A maximum of 330 snowmobiles and 80 snowcoaches would be allowed into the park on peak days, while other days would set a low cap of 110 snowmobiles and 30 snowcoaches. The East Entrance would be allowed up to 22 snowmobiles and two snowcoaches on peak days.
In total, there would be four different levels of use, with the daily schedule set and released to the public a full year in advance.
On average, a total of 254 snowmobiles and 63 coaches would be allowed into Yellowstone each winter day under the draft plan. That compares to the daily limit of 318 snowmobiles and 78 snowcoaches that has been in effect for the past two seasons. That 318/78 level would remain in effect for the 2011-’12 season, with a new plan taking effect in December 2012.
In terms of actual use, Yellowstone has averaged 220 snowmobiles and 34 snowcoaches per day over the past four seasons.
“Much of the variation and use per day (in the preferred new plan) is reflective in some way of the current levels of use and operation,” said Yellowstone Superintendent Dan Wenk in a Thursday conference call with reporters.
The Park Service writes in its draft Environmental Impact Statement, “Although there may be fewer winter use opportunities under alternative seven (the preferred alternative), it is expected that this level would meet user demand and better preserve the resources that make up the visitor experience.”
The preferred alternative passes over other options the Park Service considered, including banning all snowmobiles, going back to allowing 720 sleds a day and plowing more Yellowstone roads for wheeled vehicles.
In the conference call, park officials said the proposal to reduce snowmobiling levels was not as much to protect Yellowstone’s ecosystem, as to offer a quieter experience for Yellowstone visitors.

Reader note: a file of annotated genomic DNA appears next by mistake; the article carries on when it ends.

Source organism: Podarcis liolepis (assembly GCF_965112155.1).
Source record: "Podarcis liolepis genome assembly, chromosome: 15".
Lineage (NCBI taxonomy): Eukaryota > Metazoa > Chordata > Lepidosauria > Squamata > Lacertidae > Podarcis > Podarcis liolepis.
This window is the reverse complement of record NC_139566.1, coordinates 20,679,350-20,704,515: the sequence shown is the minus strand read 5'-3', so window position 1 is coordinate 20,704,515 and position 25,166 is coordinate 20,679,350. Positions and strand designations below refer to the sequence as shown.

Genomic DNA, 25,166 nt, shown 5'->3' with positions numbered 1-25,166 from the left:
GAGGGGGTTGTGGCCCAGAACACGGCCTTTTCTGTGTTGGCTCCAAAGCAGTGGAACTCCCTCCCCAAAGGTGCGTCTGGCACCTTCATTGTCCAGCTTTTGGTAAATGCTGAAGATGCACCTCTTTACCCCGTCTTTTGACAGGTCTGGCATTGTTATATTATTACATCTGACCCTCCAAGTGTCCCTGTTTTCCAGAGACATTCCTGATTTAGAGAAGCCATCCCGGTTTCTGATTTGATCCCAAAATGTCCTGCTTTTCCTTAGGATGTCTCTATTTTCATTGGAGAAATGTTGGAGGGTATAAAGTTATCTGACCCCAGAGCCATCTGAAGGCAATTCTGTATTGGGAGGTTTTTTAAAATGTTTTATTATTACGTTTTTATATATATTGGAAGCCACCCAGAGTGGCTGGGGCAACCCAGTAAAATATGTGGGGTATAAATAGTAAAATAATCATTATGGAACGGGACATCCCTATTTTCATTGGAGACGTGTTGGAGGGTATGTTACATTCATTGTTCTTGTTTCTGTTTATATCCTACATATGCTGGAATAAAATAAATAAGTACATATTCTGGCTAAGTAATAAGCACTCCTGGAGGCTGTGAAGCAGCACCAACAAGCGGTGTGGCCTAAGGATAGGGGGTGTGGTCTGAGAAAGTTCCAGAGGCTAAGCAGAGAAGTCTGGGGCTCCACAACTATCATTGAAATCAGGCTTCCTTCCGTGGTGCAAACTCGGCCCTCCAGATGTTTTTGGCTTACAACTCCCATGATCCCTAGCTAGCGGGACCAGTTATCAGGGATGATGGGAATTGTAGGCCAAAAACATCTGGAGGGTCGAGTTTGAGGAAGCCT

David Jacob, a Park Service employee who led the project, said the environmental impacts of having 330 snowmobiles and 80 snowcoaches a day are minimal.
“So it’s not a biological reason for having less, it’s user experience,” Jacobs said.
“I would tell you that the science didn’t give us a number,” said Wenk, saying he thinks the numeric limits can be debated. He said the 330/80 figure was based on “a total look at both the experience and the patterns and the expectations that we all have collectively.”
Wenk said the reduced-use days are the Park Service’s attempt to respond to the expectations and desires of the park’s winter visitors.
“I think it’s a result of the public scoping (comments) we heard,” said Wenk of the new emphasis on non-motorized use like skiing and snowshoeing.
The draft document says the varying limits on snowmobile use would allow park visitors to choose what kind of experience they want in Yellowstone.
“If OSV (oversnow vehicle) noise would detract from a visitor’s experience, that visitor can plan a visit for a time with lower OSV use; if OSV use is a critical part of a visitor’s experience, they can plan for a day with higher OSV use,” the impact statement says.
Under the preferred alternative, Wenk said that in some years the traditionally highest-use holidays (Christmas, New Year’s, Martin Luther King Jr. Day and President’s Day) might allow the maximum of 330 sleds and 80 coaches. Other years, a holiday could have a lower limit to provide more quiet and solitude for skiers and snowshoers.